“He will speak, now, surely,” she thought, as she blushed and trembled before him, While the curtain came slowly down. But no, he only bowed as he led her from the platform; and then one of the buttons of his coat caught in her bridal veil. As the marquis stopped to disengage the lace suddenly he uttered a strange cry. It was Adele’s bridal veil.

“I borrowed it of a lace-maker,” Miss Hale said, in reply to his anxious questioning. “I had ordered one like it; but her health is bad and she failed to have it finished in time. So I made her lend me this.”

“Oh, no? very thin and worn and sad,” she said in reply to another question of Louis’; “with fine eyes, but too dull and pale to be called pretty. But an exquisite lace maker. I shall be glad to give you her address if you have any work for her.” Yes, he had work for her—work that they would share together; the blessed work of binding up an almost broken heart, of restoring love and happiness to both their lives.

Pale and thin and somewhat careworn still was the bride of the marquis on her wedding day; but to his eyes—the eyes of faithful love—it was still the sweetest face in the whole world that smiled and wept beneath Elise’s bridal veil. And he kissed the old lace and blessed it, because through it he had found her again.

The Otago [NZ] Witness 2 January 1886: p. 5

Mrs Daffodil’s Aide-memoire:  Suggestive tableaux, indeed!  There is a bit of Blanche Ingram in Miss Hale, although fortunately there is no Bertha Mason Rochester to tear Elise’s veil. One hopes that the Marquis, who, we may observe, is no Mr Rochester, ate a good deal of humble pie before Adele took him back.

Mrs Daffodil invites you to join her on the curiously named “Face-book,” where you will find a feast of fashion hints, fads and fancies, and historical anecdotes

You may read about a sentimental succubus, a vengeful seamstress’s ghost, Victorian mourning gone horribly wrong, and, of course, Mrs Daffodil’s efficient tidying up after a distasteful decapitation in A Spot of Bother: Four Macabre Tales.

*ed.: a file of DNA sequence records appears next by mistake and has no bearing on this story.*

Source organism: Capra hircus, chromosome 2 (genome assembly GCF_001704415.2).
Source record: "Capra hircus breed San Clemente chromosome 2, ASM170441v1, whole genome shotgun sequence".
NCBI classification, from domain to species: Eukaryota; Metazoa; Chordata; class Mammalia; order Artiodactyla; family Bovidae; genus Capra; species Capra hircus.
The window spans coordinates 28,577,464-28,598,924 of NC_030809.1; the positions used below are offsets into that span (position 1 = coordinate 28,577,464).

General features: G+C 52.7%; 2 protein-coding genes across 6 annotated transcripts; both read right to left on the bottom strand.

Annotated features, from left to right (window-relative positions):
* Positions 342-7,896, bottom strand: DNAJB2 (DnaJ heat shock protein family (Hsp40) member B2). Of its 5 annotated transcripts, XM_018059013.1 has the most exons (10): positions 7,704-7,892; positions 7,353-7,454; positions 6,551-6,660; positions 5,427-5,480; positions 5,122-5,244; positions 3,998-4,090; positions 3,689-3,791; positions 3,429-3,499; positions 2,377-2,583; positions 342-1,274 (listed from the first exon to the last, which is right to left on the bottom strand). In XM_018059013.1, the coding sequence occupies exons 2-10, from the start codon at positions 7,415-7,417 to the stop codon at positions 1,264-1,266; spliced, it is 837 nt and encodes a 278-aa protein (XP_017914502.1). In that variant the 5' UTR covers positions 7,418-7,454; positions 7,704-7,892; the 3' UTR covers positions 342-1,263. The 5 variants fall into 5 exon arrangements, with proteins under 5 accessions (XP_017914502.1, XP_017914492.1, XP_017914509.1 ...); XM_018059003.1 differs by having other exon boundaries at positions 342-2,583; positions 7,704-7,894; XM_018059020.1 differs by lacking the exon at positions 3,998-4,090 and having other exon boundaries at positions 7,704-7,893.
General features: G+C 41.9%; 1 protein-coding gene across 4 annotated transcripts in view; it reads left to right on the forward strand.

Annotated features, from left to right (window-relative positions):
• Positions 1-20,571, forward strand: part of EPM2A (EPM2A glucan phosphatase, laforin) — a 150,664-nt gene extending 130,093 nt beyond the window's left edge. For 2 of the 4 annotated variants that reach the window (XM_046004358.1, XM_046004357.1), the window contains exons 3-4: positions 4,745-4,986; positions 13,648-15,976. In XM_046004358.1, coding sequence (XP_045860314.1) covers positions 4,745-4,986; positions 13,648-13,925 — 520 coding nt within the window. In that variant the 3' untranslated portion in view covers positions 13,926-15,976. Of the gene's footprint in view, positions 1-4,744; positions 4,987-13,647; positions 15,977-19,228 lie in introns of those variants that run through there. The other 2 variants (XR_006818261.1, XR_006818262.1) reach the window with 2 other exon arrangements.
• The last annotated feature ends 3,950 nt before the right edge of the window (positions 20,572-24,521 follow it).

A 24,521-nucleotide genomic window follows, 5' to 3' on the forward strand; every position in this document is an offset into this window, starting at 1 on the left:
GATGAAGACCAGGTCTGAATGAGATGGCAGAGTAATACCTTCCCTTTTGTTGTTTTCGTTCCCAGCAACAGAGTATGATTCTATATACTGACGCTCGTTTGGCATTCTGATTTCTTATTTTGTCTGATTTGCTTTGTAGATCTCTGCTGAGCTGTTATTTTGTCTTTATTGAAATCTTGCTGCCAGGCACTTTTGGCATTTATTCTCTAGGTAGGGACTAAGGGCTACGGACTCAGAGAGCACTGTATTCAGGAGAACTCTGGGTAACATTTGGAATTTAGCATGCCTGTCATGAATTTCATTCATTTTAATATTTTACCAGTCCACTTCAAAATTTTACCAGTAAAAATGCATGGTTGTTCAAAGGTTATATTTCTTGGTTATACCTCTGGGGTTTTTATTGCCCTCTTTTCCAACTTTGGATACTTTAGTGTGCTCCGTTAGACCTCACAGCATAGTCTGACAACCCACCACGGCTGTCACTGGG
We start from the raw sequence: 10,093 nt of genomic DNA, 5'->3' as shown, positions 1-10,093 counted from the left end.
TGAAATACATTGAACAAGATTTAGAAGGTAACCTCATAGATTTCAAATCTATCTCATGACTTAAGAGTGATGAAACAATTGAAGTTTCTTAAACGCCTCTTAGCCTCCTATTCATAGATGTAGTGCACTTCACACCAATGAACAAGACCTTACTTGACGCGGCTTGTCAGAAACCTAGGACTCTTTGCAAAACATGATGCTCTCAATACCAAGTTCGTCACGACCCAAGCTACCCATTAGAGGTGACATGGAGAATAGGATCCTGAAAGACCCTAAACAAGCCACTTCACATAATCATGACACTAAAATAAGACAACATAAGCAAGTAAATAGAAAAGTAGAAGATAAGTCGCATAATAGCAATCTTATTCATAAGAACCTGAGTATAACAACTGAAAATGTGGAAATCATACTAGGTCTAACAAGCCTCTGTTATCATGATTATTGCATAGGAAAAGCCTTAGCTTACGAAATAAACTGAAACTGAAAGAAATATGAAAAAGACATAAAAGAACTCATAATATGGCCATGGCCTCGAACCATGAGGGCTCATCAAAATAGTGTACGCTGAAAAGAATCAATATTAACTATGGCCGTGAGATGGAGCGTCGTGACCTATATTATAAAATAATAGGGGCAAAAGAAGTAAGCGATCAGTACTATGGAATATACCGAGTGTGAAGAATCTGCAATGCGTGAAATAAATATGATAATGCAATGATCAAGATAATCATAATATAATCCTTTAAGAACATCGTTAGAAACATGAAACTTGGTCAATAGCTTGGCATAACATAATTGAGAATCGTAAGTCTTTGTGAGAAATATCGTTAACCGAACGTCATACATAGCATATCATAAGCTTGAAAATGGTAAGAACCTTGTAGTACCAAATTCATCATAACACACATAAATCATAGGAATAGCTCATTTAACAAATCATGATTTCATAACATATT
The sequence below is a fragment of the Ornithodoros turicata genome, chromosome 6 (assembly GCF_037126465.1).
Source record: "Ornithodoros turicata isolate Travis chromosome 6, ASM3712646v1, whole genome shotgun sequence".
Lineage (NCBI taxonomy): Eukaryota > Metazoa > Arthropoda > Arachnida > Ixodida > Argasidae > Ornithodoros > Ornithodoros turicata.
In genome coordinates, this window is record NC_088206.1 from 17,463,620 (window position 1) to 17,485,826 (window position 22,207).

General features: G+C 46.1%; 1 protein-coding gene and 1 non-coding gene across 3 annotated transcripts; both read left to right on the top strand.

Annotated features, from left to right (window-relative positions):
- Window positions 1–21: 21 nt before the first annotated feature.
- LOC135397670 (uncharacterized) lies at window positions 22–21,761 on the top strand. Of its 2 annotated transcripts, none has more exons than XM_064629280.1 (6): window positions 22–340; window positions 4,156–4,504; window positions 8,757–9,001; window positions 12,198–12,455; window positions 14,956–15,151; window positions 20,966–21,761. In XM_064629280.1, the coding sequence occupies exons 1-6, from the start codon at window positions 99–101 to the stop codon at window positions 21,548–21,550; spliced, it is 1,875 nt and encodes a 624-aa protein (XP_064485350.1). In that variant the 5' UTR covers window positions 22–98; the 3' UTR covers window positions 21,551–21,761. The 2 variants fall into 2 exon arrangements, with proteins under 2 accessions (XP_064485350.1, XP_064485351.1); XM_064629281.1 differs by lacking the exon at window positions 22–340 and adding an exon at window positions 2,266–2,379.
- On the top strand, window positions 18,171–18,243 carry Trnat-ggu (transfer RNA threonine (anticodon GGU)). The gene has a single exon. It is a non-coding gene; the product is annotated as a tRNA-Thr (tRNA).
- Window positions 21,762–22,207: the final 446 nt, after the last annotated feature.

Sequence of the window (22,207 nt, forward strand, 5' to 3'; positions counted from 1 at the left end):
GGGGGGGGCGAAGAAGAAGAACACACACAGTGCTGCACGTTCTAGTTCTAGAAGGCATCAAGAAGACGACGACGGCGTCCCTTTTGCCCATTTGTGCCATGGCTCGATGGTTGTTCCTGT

A Tear Drop’s Stain: The Story of a Wedding Veil: 1896

Habsburg wedding veil of Brussels lace.

Habsburg wedding veil of Brussels lace.

A TEAR DROP’S STAIN

The Strange Romance of an Old and Precious Heirloom

[Chicago Chronicle] On the North Side there is a wedding veil that has done trousseau service for exactly 12 brides and a half, and now is owned by a man. But he soon will adorn his bride with it, and thereby hangs a tale. The veil is a web of misty Brussels lace, and it is so old that orange blossoms in the pattern have turned the color of the fruit. The first wearer of the dainty veil was the three times great-grandmother of a Washington girl, who will probably be the next bride whose head it will adorn. Last winter this girl’s mother lost her money in the epidemic of bank failures, leaving the two almost as pathetically helpless as that pair of babes in the woods. Quite by chance, when the mother was sick and the daughter unhappy, and both as poor as church mice, the girl read a newspaper account of the difficulty a certain New York woman was having in matching a pattern of lace. The description tallied with the orange border on the family veil. So she sketched a bit of the design and, inclosing it with the heirloom’s pedigree, sent them to the New York lace hunter, who caught at the bargain at once.